- Periodic monitoring of digoxin plasma levels, in accordance with clinical judgment and based on standard clinical practice in patients receiving this medication, is recommended during administration of REVLIMID
- It is not known whether there is an interaction between dexamethasone and warfarin. Close monitoring of PT and INR is recommended in MM patients taking concomitant warfarin
- Erythropoietic agents, or other agents, that may increase the risk of thrombosis, such as estrogen containing therapies, should be used with caution in MM patients receiving lenalidomide with dexamethasone
USE IN SPECIFIC POPULATIONS:
-- It is not known whether REVLIMID is excreted in human milk
- Because of the potential for adverse reactions in nursing infants, a decision should be made whether to discontinue nursing or the drug, taking into account the importance of the drug to the mother
- Since elderly patients are more likely to have decreased renal function, care should be taken in dose selection Monitor renal function
- Since REVLIMID is primarily excreted unchanged by the kidney, adjustments to the starting dose of REVLIMID are recommended to provide appropriate drug exposure in patients with moderate (CLcr 30-60 mL/min) or severe renal impairment (CLcr < 30 mL/min) and in patients on dialysis
- In the REVLIMID/dexamethasone treatment group, 269 patients (76%) underwent at least one dose interruption with or without a dose reduction of REVLIMID compared to 199 patients (57%) in the placebo/dexamethasone treatment group
- Of these patients who had one dose interruption with or without a dose reduction, 76% (269/353) vs 57% (199/350), 50% in the REVLIMID/dexamethasone treatment group underwent at least one additional dose interruption with or without a dose reduction compared to 21% in the placebo/dexamethasone treatment group
- Most adverse events and Grade 3/4 adverse events were more frequent in MM patients who received the combination of REVLIMID/dexamethasone compared to placebo/dexamethasone
- Grade 3/4 neutropenia occurred in 33.4% vs 3.4%; 2.3% experienced Grade 3/4 febrile neutropenia vs 0%
- Deep vein thrombosis (DVT) was reported as a serious adverse drug reaction (7.4%) or Grade 3/4 (8.2%) compared to 3.1% and 3.4%. Discontinuations due to DVT were reported at comparable rates between groups
- Pulmonary embolism (PE) was reported as a serious adverse drug reaction (3.7%) or Grade 3/4 (4.0%) compared to 0.9% and 0.9%. Discontinuations due to PE were reported at comparable rates between groups
- Adverse reactions reported in ≥15% of MM patients (REVLIMID/dexamethasone vs dexamethasone/placebo): fatigue (44% vs 42%), neutropenia (42% vs 6%), constipation (41% vs 21%), diarrhea (39% vs 27%), muscle cramp (33% vs 21%), anemia (31% vs 24%), pyrexia (28% vs 23%), peripheral edema (26% vs 21%), nausea (26% vs 21%), back pain (26% vs 19%), upper respiratory tract infection (25% vs 16%), dyspnea (24% vs 17%), dizziness (23% vs 17%), thrombocytopenia (22% vs 11%), rash (21% vs 9%), tremor (21% vs 7%), weight decreased (20% vs 15%), nasopharyngitis (18% vs 9%), blurred vision (17% vs 11%), anorexia (16% vs 10%), and dysgeusia (15% vs 10%)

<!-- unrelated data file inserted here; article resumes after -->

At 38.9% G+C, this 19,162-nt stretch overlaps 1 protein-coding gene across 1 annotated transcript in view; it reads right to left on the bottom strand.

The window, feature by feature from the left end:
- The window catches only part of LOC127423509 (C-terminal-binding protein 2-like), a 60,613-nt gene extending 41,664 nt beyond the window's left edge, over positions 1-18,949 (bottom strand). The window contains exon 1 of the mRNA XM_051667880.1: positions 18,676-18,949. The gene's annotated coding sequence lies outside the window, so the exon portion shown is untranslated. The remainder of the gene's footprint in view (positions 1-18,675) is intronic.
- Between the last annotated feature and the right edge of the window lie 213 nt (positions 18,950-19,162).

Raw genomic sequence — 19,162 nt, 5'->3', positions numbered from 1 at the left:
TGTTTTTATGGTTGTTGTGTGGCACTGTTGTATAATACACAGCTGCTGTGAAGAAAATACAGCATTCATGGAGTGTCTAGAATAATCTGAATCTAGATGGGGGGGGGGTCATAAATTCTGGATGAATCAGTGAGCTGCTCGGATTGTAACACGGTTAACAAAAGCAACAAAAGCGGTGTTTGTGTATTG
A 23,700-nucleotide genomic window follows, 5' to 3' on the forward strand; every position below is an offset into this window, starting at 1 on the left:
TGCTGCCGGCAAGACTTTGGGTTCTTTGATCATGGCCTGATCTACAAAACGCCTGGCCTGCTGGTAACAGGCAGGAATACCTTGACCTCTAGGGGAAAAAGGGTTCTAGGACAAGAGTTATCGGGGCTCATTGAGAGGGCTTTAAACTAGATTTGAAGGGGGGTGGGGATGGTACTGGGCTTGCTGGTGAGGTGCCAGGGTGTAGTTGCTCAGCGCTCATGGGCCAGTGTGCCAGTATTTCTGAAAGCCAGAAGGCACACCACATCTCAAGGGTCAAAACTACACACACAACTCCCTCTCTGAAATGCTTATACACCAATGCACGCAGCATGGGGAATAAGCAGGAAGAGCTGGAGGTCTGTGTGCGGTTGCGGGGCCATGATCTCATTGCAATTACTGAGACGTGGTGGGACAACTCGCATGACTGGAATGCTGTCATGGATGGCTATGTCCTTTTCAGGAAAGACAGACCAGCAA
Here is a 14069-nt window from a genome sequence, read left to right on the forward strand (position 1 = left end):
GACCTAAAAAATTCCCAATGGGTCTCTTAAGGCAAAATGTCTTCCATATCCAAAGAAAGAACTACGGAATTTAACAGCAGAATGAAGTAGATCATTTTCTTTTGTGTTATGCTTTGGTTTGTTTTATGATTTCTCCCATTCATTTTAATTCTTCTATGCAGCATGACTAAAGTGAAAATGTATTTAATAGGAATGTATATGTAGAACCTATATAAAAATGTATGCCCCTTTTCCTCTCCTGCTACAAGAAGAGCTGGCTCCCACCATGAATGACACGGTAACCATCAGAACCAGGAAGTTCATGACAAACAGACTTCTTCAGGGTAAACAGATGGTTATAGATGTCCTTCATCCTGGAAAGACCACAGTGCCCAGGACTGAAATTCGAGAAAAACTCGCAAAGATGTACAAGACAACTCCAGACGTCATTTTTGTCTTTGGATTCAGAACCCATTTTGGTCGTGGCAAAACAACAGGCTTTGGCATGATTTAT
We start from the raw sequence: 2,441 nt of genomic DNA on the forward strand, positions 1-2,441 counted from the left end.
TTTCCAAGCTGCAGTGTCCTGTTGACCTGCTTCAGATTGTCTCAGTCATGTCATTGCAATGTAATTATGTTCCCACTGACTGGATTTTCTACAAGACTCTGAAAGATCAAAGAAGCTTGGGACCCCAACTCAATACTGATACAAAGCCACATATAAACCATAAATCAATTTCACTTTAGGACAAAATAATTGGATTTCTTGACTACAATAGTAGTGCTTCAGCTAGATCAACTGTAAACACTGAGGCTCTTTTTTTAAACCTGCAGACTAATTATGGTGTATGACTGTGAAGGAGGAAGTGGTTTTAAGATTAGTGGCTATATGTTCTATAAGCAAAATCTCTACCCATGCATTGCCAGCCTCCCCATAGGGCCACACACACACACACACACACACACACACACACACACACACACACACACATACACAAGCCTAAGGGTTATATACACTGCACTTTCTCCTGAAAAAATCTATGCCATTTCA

- Thrombocytopenia (61.5%; 91/148) and neutropenia (58.8%; 87/148) were the most frequently reported adverse events observed in the del 5q MDS population
- Grade 3 and 4 adverse events reported in ≥ 5% of patients with del 5q MDS were neutropenia (53%), thrombocytopenia (50%), pneumonia (7%), rash (7%), anemia (6%), leukopenia (5%), fatigue (5%), dyspnea (5%), and back pain (5%)
- Other adverse events reported in ≥15% of del 5q MDS patients (REVLIMID): diarrhea (49%), pruritus (42%), rash (36%), fatigue (31%), constipation (24%), nausea (24%), nasopharyngitis (23%), arthralgia (22%), pyrexia (21%), back pain (21%), peripheral edema (20%), cough (20%), dizziness (20%), headache (20%), muscle cramp (18%), dyspnea (17%), pharyngitis (16%), epistaxis (15%), asthenia (15%), upper respiratory tract infection (15%)
DOSAGE AND ADMINISTRATION:
- Treatment is continued or modified based upon clinical and laboratory findings. Dosing modifications are recommended to manage Grade 3 or 4 neutropenia or thrombocytopenia or other Grade 3 or 4 toxicity judged to be related to REVLIMID
- For other Grade 3 or 4 toxicities judged to be related to REVLIMID, hold treatment and restart at next lower dose level when toxicity has resolved to ≤Grade 2
Please see full Prescribing Information, including Boxed WARNINGS, CONTRAINDICATIONS, WARNINGS AND PRECAUTIONS, and ADVERSE REACTIONS.
About Celgene International Sàrl
Celgene International Sàrl, located in Boudry, in the Canton of Neuchâtel, Switzerland, is a wholly owned subsidiary and international headquarters of Celgene Corporation. Celgene Corporation, headquartered in Summit, New Jersey, is an integrated global pharmaceutical company engaged primarily in the discovery, development and commercialization of innovative therapies for the treatment of cancer and inflammatory diseases through gene and protein regulation. For more information, please visit the Company's website at www.celgene.com.